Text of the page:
Got A St. Kitts Passport? Send It Back
If you invested in a St. Kitts’ passport, you need to send it back. Quick.
St. Kitts’ economic citizenship program is under fire. Canada has removed the country from its visa-free travel list. St. Kittitians who want to travel to Canada now have to apply for a tourist visa requiring a security check.
Canada’s change in policy was implemented as a result of concern that unwelcome characters could be entering Canada using a passport issued under St. Kitts’ economic citizenship program. In addition, St. Kitts has also suffered through scandals over diplomatic passports the country has issued.
In an effort to reverse or at least reduce the scrutiny the country has come under for its passport program, St. Kitts is recalling all economic passports issued from January 2012 through July 2014. Passports issued during that period didn’t include place-of-birth information or any details of name changes. Omitting the place of birth helped to hide the origin of the passport-holder, a security concern for Canada and the United States.
Investing in an economic citizenship program is a way for anyone with enough money to enjoy the benefits of a second passport if he doesn’t qualify for one through genealogy or doesn’t want to put in the time to qualify through residency. In the case of the St. Kitts program, the result has been a passport that has allowed for visa-free travel to more than 120 countries. Canada’s change of policy makes that list one country shorter, and concern is that other countries might follow suit.
The United States, for example, is also scrutinizing passports from countries with economic citizenship programs under the belief that people are using those passports to evade financial and immigration sanctions. While that may be a legitimate concern, the United States has an underlying dislike for economic citizenship. They see it as a way for wealthy Americans to get a quickie divorce from the United States. It’s possible to obtain economic citizenship and the passport that goes along with it within six months. That new passport in hand, an American can renounce U.S. citizenship and walk away from Uncle Sam.
Back To St. Kitts' Now Less Useful Passport...
The country is recalling all passports issued from January 2012 through July 2014 so it can make and issue new passports for all those economic citizens (that will include information to do with place of birth and name changes). Still, it is very possible that other countries could take Canada’s lead and also begin to require St. Kitts passport holders to apply for visas to cross their borders. Should that occur, St. Kitts could see a reduction in revenue from its economic citizenship program, which, according to some sources, accounts for as much as 25% of the country’s GDP.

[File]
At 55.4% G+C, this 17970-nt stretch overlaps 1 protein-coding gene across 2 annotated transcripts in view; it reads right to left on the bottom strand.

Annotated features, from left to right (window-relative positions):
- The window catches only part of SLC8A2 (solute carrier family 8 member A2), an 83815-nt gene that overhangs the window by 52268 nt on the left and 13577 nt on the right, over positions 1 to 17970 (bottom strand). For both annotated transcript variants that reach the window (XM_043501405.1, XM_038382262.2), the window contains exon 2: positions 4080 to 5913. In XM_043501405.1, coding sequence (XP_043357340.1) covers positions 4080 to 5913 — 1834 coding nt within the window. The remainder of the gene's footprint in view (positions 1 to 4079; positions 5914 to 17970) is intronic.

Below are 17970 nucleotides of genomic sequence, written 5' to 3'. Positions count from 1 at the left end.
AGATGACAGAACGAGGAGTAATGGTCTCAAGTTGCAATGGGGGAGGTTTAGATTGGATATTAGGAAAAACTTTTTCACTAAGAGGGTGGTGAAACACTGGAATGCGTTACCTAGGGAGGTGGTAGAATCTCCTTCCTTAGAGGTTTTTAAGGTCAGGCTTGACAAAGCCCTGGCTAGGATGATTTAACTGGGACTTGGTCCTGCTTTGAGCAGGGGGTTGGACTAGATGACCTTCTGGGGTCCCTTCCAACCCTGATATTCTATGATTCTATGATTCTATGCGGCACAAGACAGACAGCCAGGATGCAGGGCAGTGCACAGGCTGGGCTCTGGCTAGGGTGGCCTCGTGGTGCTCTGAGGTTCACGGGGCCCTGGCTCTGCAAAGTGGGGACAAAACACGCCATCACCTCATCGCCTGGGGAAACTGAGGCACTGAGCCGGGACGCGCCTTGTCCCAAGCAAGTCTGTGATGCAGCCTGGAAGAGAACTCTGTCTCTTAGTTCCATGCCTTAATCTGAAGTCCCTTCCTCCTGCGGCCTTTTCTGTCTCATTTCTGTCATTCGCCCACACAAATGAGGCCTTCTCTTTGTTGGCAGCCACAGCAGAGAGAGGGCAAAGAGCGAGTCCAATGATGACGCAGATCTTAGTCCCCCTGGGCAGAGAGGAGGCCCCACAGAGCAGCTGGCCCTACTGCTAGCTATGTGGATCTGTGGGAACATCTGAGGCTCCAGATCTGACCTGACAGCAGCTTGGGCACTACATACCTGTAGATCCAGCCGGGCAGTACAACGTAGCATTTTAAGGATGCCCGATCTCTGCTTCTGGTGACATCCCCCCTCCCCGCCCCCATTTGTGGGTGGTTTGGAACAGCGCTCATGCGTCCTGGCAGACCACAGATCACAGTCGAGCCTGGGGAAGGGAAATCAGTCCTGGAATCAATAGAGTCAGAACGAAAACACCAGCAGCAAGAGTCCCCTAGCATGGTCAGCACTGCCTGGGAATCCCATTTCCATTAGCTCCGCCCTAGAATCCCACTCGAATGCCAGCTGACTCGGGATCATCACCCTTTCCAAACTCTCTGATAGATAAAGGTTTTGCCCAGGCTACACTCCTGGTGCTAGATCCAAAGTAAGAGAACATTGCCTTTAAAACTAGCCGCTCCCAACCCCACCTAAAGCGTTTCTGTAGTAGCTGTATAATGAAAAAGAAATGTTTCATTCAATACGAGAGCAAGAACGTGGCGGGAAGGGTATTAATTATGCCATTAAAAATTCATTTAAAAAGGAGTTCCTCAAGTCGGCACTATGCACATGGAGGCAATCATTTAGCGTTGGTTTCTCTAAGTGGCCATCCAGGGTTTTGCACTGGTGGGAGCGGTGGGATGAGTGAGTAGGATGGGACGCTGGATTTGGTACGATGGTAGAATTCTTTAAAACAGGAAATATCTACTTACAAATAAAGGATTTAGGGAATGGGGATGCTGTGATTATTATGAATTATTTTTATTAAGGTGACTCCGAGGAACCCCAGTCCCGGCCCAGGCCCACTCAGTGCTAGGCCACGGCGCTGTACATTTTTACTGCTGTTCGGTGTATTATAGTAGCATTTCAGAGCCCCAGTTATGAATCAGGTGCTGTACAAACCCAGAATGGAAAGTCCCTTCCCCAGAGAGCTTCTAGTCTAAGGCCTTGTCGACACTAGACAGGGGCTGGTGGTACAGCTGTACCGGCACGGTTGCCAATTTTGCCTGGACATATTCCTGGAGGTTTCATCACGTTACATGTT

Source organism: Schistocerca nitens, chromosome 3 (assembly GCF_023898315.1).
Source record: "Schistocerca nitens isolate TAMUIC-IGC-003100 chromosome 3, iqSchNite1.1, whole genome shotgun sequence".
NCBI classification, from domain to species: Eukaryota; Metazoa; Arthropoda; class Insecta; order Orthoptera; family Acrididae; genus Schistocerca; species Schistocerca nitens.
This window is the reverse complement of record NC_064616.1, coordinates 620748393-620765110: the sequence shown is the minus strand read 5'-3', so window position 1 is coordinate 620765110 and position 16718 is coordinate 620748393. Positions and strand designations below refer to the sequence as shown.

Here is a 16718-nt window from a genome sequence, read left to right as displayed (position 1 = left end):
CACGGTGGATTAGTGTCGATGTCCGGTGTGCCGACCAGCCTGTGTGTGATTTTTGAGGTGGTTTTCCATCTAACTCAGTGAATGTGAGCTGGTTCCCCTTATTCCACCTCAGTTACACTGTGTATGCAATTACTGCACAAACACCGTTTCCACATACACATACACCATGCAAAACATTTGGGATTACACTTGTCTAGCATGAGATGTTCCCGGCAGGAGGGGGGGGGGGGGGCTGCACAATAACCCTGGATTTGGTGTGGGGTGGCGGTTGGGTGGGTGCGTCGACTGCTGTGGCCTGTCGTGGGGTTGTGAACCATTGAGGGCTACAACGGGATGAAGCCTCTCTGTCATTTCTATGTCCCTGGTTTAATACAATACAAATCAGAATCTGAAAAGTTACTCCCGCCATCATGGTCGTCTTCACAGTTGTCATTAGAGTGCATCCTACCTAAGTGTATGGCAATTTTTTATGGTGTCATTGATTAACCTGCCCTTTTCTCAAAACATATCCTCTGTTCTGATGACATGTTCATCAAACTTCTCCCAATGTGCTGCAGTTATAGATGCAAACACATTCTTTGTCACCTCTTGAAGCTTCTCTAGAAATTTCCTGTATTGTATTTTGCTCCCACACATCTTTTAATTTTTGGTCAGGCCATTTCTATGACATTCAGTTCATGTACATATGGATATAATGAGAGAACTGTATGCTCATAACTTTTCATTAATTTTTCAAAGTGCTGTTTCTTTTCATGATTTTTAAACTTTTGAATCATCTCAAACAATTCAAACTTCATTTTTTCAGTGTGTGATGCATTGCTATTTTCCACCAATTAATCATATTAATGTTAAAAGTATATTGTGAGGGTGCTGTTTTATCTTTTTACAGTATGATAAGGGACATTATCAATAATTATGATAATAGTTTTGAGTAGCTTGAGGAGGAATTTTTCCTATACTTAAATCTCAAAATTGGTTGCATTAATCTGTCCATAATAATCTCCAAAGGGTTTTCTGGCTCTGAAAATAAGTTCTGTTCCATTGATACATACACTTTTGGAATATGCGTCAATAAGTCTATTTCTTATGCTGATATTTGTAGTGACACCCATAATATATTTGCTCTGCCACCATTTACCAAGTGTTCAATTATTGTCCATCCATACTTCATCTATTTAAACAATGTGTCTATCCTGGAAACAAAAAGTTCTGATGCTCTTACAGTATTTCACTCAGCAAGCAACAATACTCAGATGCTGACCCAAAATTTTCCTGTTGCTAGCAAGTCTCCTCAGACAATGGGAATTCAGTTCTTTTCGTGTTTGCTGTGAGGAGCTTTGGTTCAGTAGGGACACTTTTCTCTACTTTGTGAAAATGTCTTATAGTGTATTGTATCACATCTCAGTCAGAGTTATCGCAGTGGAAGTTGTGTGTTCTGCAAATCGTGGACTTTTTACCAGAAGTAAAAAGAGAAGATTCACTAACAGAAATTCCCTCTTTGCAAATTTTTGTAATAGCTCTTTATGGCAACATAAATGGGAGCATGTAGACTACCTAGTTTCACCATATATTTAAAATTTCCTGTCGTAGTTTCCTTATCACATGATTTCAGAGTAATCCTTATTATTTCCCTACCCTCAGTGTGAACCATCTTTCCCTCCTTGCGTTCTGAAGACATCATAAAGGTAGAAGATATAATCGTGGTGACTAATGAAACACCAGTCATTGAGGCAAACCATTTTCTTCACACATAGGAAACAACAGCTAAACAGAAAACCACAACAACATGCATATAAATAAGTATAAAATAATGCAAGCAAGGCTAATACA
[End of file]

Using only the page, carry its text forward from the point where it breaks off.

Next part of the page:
And the president of St. Kitts has recently inaugurated embassies in Nigeria and Dubai, one presumes with the intention of promoting and facilitating increased sales of his economic citizenship program.
Economic citizenship in St. Kitts costs either US$250,000, if you make a donation to the Sugar Industry Diversification Foundation, or US$400,000, if you choose to make an investment in property. This country’s economic citizens aren’t going to be happy about any lost visa-free travel options. St. Kitts might better spend its time and resources cleaning up its passport application process rather than opening retail shops (embassies) in locations that produce the kinds of new citizens Canada and the United States are concerned about.
St. Kitts’ isn’t the only economic citizenship program out there. Antigua and Barbuda has a program modeled after the one in St. Kitts. It hasn’t been around long enough to produce the number of sketchy citizens who seem to be running around with St. Kitts passports. Grenada relaunched a similar program last year, and Dominica offers a program that is cheaper than the other three. Its citizens, though, have fewer visa-free travel options, making this passport less useful than the competition…for the time being.
“Lief, my daughter and I are Americans living in the Dominican Republic for the past 16 months. I am a retired widow, and my daughter has accepted a position with one of the timeshare companies here. Her company requires that she open an account where the company does its business in order for them to do direct deposit. The problem for her now seems to be the FATCA regulations. The bank is not wanting to open the account for her because she is American. It is the only way she can or will be paid by her employer.
“The bank’s name is Bancreservas. Do you have any suggestions for resolving this situation?”
I checked the IRS site to see if Banreservas has a GIIN number, meaning it is registered as a FATCA-compliant bank. It is not. Perhaps the bank has decided not to file for a GIIN number but to comply with FATCA by not taking American clients.
If that is the case, your only recourse would be to try to explain this to your daughter’s new employer. Good luck.